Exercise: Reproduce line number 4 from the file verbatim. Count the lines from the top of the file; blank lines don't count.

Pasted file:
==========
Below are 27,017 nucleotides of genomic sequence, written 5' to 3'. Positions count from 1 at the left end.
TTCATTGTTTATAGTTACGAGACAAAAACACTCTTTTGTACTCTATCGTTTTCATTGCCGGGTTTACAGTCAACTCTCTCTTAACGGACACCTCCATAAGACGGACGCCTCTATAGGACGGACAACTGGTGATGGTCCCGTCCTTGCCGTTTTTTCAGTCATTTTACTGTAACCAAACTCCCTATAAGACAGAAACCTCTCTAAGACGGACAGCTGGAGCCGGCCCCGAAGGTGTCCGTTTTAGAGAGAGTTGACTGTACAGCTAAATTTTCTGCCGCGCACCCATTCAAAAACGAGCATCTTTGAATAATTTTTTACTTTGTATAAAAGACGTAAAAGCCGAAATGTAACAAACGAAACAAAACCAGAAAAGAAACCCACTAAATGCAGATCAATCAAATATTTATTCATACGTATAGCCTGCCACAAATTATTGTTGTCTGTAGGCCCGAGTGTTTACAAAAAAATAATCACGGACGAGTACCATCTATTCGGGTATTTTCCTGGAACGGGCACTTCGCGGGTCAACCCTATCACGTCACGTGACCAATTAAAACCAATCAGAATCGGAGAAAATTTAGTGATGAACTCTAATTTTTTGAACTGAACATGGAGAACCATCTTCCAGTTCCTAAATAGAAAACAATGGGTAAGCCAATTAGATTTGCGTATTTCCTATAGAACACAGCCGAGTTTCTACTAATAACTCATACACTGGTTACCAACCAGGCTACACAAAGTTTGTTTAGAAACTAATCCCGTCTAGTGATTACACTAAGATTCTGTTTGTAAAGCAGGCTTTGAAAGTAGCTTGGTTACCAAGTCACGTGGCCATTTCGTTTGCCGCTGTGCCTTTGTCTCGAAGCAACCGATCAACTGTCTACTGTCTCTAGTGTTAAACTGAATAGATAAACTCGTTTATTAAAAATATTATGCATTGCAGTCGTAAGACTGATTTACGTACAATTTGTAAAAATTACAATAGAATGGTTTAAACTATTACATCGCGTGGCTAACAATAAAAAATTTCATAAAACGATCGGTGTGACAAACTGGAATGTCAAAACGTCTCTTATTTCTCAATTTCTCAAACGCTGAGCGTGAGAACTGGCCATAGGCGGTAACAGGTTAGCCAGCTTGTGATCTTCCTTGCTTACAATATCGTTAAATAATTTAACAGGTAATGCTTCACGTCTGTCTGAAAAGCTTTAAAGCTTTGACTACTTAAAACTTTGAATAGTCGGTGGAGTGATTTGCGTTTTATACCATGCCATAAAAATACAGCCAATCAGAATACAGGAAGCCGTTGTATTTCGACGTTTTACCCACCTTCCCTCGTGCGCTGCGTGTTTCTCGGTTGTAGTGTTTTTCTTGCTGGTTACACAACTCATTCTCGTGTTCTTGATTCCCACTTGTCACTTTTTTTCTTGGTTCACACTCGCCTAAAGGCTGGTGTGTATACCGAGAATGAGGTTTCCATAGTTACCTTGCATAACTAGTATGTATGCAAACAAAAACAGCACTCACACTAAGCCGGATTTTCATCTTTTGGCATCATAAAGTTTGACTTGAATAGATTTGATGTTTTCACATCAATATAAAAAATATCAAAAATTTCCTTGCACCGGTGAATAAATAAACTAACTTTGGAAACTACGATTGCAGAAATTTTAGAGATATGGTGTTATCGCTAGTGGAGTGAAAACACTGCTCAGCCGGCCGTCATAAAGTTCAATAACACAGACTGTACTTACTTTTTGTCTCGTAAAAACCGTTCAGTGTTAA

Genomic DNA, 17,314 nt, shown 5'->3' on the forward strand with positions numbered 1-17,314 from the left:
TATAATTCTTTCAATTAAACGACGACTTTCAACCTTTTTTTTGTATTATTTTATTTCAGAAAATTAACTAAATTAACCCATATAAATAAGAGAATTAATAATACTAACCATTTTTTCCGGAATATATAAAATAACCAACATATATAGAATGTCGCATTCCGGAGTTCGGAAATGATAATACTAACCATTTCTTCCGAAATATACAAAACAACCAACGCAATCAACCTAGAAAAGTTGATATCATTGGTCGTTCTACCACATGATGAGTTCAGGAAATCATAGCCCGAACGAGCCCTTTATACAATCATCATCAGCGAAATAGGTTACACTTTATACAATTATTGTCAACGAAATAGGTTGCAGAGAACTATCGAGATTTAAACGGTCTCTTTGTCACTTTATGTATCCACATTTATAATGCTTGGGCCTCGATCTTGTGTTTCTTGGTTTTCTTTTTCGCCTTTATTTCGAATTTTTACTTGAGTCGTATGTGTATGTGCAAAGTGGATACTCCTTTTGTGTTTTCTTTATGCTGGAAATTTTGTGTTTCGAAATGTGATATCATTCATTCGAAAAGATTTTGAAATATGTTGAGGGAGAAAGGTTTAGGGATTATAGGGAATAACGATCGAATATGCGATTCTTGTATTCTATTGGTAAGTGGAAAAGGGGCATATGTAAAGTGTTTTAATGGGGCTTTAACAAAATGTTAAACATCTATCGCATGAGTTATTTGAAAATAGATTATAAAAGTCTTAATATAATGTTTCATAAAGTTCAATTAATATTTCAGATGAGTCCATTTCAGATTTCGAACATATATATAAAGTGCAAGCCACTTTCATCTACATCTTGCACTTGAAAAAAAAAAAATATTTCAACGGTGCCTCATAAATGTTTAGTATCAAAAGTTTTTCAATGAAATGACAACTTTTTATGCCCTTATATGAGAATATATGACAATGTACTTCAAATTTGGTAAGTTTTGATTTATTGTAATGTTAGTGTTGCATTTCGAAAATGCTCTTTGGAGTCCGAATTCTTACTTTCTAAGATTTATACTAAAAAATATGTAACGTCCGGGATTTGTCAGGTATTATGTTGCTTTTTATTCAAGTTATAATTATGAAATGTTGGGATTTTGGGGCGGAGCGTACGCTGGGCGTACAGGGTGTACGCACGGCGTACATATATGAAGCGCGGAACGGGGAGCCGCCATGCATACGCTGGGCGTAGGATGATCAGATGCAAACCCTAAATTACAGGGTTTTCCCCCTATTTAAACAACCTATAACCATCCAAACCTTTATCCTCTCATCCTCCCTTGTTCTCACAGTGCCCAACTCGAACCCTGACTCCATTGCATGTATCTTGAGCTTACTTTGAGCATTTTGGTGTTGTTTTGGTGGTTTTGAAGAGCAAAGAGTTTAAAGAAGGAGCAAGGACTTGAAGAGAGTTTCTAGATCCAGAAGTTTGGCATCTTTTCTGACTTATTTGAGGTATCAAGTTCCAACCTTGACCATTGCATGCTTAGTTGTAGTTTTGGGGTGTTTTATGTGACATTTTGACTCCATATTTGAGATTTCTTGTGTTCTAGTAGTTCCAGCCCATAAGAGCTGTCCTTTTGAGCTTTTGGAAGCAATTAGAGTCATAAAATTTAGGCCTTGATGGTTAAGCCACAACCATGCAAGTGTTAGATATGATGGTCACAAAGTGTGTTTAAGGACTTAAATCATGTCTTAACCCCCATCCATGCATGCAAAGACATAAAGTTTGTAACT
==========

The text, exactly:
TATAATTCTTTCAATTAAACGACGACTTTCAACCTTTTTTTTGTATTATTTTATTTCAGAAAATTAACTAAATTAACCCATATAAATAAGAGAATTAATAATACTAACCATTTTTTCCGGAATATATAAAATAACCAACATATATAGAATGTCGCATTCCGGAGTTCGGAAATGATAATACTAACCATTTCTTCCGAAATATACAAAACAACCAACGCAATCAACCTAGAAAAGTTGATATCATTGGTCGTTCTACCACATGATGAGTTCAGGAAATCATAGCCCGAACGAGCCCTTTATACAATCATCATCAGCGAAATAGGTTACACTTTATACAATTATTGTCAACGAAATAGGTTGCAGAGAACTATCGAGATTTAAACGGTCTCTTTGTCACTTTATGTATCCACATTTATAATGCTTGGGCCTCGATCTTGTGTTTCTTGGTTTTCTTTTTCGCCTTTATTTCGAATTTTTACTTGAGTCGTATGTGTATGTGCAAAGTGGATACTCCTTTTGTGTTTTCTTTATGCTGGAAATTTTGTGTTTCGAAATGTGATATCATTCATTCGAAAAGATTTTGAAATATGTTGAGGGAGAAAGGTTTAGGGATTATAGGGAATAACGATCGAATATGCGATTCTTGTATTCTATTGGTAAGTGGAAAAGGGGCATATGTAAAGTGTTTTAATGGGGCTTTAACAAAATGTTAAACATCTATCGCATGAGTTATTTGAAAATAGATTATAAAAGTCTTAATATAATGTTTCATAAAGTTCAATTAATATTTCAGATGAGTCCATTTCAGATTTCGAACATATATATAAAGTGCAAGCCACTTTCATCTACATCTTGCACTTGAAAAAAAAAAAATATTTCAACGGTGCCTCATAAATGTTTAGTATCAAAAGTTTTTCAATGAAATGACAACTTTTTATGCCCTTATATGAGAATATATGACAATGTACTTCAAATTTGGTAAGTTTTGATTTATTGTAATGTTAGTGTTGCATTTCGAAAATGCTCTTTGGAGTCCGAATTCTTACTTTCTAAGATTTATACTAAAAAATATGTAACGTCCGGGATTTGTCAGGTATTATGTTGCTTTTTATTCAAGTTATAATTATGAAATGTTGGGATTTTGGGGCGGAGCGTACGCTGGGCGTACAGGGTGTACGCACGGCGTACATATATGAAGCGCGGAACGGGGAGCCGCCATGCATACGCTGGGCGTAGGATGATCAGATGCAAACCCTAAATTACAGGGTTTTCCCCCTATTTAAACAACCTATAACCATCCAAACCTTTATCCTCTCATCCTCCCTTGTTCTCACAGTGCCCAACTCGAACCCTGACTCCATTGCATGTATCTTGAGCTTACTTTGAGCATTTTGGTGTTGTTTTGGTGGTTTTGAAGAGCAAAGAGTTTAAAGAAGGAGCAAGGACTTGAAGAGAGTTTCTAGATCCAGAAGTTTGGCATCTTTTCTGACTTATTTGAGGTATCAAGTTCCAACCTTGACCATTGCATGCTTAGTTGTAGTTTTGGGGTGTTTTATGTGACATTTTGACTCCATATTTGAGATTTCTTGTGTTCTAGTAGTTCCAGCCCATAAGAGCTGTCCTTTTGAGCTTTTGGAAGCAATTAGAGTCATAAAATTTAGGCCTTGATGGTTAAGCCACAACCATGCAAGTGTTAGATATGATGGTCACAAAGTGTGTTTAAGGACTTAAATCATGTCTTAACCCCCATCCATGCATGCAAAGACATAAAGTTTGTAACT